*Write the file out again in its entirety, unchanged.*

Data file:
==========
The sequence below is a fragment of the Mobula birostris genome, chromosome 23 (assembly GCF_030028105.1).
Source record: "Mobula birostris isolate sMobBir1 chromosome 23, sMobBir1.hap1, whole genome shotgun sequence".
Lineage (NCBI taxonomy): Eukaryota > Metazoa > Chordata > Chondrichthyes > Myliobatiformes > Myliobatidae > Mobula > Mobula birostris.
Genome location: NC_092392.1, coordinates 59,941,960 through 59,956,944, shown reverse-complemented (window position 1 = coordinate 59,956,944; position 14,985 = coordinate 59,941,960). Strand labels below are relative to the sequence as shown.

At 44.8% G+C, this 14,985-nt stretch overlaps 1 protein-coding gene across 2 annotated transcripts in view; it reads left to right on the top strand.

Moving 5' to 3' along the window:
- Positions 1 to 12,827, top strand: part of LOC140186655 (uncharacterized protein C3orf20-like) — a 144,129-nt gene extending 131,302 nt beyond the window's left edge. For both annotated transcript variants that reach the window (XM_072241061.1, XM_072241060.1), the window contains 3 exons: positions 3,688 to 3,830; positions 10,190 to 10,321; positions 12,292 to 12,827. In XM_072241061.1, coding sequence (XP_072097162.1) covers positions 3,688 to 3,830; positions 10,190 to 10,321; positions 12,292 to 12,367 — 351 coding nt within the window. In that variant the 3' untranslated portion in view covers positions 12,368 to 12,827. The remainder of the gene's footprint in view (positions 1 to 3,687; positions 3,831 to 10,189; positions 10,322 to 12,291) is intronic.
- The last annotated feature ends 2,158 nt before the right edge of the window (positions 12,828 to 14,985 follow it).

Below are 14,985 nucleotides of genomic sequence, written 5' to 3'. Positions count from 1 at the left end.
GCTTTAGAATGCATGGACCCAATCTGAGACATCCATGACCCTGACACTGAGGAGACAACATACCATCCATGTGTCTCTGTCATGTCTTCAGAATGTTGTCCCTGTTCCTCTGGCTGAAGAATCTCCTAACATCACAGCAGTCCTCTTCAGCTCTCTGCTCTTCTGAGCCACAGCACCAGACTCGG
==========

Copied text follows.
The sequence below is a fragment of the Mobula birostris genome, chromosome 23 (assembly GCF_030028105.1).
Source record: "Mobula birostris isolate sMobBir1 chromosome 23, sMobBir1.hap1, whole genome shotgun sequence".
Lineage (NCBI taxonomy): Eukaryota > Metazoa > Chordata > Chondrichthyes > Myliobatiformes > Myliobatidae > Mobula > Mobula birostris.
Genome location: NC_092392.1, coordinates 59,941,960 through 59,956,944, shown reverse-complemented (window position 1 = coordinate 59,956,944; position 14,985 = coordinate 59,941,960). Strand labels below are relative to the sequence as shown.

At 44.8% G+C, this 14,985-nt stretch overlaps 1 protein-coding gene across 2 annotated transcripts in view; it reads left to right on the top strand.

Moving 5' to 3' along the window:
- Positions 1 to 12,827, top strand: part of LOC140186655 (uncharacterized protein C3orf20-like) — a 144,129-nt gene extending 131,302 nt beyond the window's left edge. For both annotated transcript variants that reach the window (XM_072241061.1, XM_072241060.1), the window contains 3 exons: positions 3,688 to 3,830; positions 10,190 to 10,321; positions 12,292 to 12,827. In XM_072241061.1, coding sequence (XP_072097162.1) covers positions 3,688 to 3,830; positions 10,190 to 10,321; positions 12,292 to 12,367 — 351 coding nt within the window. In that variant the 3' untranslated portion in view covers positions 12,368 to 12,827. The remainder of the gene's footprint in view (positions 1 to 3,687; positions 3,831 to 10,189; positions 10,322 to 12,291) is intronic.
- The last annotated feature ends 2,158 nt before the right edge of the window (positions 12,828 to 14,985 follow it).

Below are 14,985 nucleotides of genomic sequence, written 5' to 3'. Positions count from 1 at the left end.
GCTTTAGAATGCATGGACCCAATCTGAGACATCCATGACCCTGACACTGAGGAGACAACATACCATCCATGTGTCTCTGTCATGTCTTCAGAATGTTGTCCCTGTTCCTCTGGCTGAAGAATCTCCTAACATCACAGCAGTCCTCTTCAGCTCTCTGCTCTTCTGAGCCACAGCACCAGACTCGG